The 10-month programme will see current NHS staff, senior doctors, nurses, managers and recruits from the private sector, sent to Harvard Business School for eight weeks.
The move is part of a push to tackle weak leadership at "failing hospitals".
The health secretary said he is "ambitious" about seeking out fresh talent where he can find it.
"If we want this country to be a world-leader, we need a world-leading health service led by the very brightest and best," said Hunt.
"Mediocre management and lack of clinical leadership were key contributors to the tragedy at Mid Staffs. We are determined to learn that lesson, and train strong leaders to drive up standards across the NHS through this cutting-edge programme."
The programme, run by the Leadership Academy, will start in the spring.
Hunt is also expected to unveil plans for managers from "top performing" hospitals to be sent to failing ones in England to try and improve them.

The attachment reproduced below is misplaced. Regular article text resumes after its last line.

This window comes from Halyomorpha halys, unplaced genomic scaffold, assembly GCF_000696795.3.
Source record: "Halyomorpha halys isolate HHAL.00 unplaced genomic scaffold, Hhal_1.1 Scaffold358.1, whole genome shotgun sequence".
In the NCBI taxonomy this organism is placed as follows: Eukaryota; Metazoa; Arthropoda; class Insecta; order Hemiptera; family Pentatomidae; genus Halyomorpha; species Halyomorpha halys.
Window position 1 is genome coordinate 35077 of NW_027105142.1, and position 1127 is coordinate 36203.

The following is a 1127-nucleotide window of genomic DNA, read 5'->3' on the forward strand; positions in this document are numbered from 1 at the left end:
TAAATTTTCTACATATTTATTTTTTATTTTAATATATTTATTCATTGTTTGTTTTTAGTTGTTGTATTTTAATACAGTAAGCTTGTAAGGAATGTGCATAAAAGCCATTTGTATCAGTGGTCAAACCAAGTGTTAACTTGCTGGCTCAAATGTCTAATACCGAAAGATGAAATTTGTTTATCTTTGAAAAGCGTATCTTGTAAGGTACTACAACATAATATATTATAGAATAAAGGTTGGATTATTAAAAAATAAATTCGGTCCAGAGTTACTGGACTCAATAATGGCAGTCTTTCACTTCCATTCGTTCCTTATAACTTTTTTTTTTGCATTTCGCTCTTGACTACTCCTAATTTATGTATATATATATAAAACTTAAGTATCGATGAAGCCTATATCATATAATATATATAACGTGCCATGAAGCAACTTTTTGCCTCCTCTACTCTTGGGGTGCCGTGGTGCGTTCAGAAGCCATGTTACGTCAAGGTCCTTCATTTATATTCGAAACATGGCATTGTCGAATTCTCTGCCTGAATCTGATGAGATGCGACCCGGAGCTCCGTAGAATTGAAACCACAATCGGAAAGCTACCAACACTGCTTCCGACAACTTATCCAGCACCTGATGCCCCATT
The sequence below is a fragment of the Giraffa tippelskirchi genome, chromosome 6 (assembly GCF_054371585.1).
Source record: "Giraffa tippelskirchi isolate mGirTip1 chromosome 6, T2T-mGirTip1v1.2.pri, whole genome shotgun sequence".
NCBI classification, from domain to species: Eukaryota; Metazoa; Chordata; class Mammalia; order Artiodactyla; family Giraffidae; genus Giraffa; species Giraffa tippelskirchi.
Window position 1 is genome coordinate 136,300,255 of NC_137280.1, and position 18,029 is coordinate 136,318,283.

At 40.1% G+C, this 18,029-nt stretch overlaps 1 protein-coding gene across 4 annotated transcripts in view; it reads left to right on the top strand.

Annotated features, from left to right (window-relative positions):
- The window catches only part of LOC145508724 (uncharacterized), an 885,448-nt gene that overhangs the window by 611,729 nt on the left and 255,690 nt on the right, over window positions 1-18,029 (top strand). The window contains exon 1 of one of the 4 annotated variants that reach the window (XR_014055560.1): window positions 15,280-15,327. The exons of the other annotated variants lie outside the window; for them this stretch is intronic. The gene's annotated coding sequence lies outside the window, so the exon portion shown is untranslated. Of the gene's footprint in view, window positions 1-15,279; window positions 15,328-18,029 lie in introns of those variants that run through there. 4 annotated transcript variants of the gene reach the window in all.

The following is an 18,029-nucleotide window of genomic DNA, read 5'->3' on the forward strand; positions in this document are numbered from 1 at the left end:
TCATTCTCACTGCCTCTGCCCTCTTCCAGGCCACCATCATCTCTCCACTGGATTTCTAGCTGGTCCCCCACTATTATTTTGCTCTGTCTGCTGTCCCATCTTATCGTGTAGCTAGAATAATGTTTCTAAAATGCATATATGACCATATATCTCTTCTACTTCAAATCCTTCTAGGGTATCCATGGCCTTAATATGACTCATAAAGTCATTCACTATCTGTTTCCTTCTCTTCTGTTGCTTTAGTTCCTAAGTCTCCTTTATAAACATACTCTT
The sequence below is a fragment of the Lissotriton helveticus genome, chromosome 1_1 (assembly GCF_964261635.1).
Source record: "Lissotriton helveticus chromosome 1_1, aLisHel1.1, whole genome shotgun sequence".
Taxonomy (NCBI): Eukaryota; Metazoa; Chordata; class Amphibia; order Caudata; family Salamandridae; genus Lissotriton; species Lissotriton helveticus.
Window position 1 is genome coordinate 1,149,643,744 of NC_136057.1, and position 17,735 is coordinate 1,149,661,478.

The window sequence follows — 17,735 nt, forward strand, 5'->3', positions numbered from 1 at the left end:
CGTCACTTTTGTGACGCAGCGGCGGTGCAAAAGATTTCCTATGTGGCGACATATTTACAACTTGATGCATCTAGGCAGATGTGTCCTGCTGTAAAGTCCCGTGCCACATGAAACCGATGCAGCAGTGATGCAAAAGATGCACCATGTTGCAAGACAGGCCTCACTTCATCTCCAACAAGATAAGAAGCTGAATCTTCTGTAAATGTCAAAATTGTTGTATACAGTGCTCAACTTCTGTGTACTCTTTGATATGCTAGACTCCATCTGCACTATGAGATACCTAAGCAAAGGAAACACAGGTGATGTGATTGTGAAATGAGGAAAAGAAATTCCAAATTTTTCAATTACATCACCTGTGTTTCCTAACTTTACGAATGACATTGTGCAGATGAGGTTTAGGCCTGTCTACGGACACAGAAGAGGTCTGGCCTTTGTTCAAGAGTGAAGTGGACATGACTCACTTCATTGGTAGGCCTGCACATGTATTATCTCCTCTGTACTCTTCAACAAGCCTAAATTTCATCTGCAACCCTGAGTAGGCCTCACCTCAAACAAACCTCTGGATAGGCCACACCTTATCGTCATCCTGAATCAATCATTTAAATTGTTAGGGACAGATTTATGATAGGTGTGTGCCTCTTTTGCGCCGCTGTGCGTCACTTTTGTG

Earlier this year the 11 trusts were put into "special measures" following the Mid-Staffordshire scandal and Bruce Keogh review looked at 14 NHS trusts with high mortality rates.
Bonus incentives will be made available if the managers are able to turn around hospitals.
The plans echo moves in the education sector, where "super heads" were sent to improve "failing" schools.
The 11 trusts in special measures are:
- North Cumbria University Hospitals NHS Trust
- Northern Lincolnshire and Goole Hospitals NHS Foundation Trust
- Tameside Hospital NHS Foundation Trust
- United Lincolnshire Hospitals NHS Trust
- Basildon and Thurrock University Hospitals NHS Foundation Trust
- Burton Hospitals NHS Foundation Trust
- East Lancashire Hospitals NHS Trust
- George Eliot Hospital NHS Trust
- Sherwood Forest Hospitals NHS Foundation Trust
- Buckinghamshire Healthcare NHS Trust
- Medway NHS Foundation Trust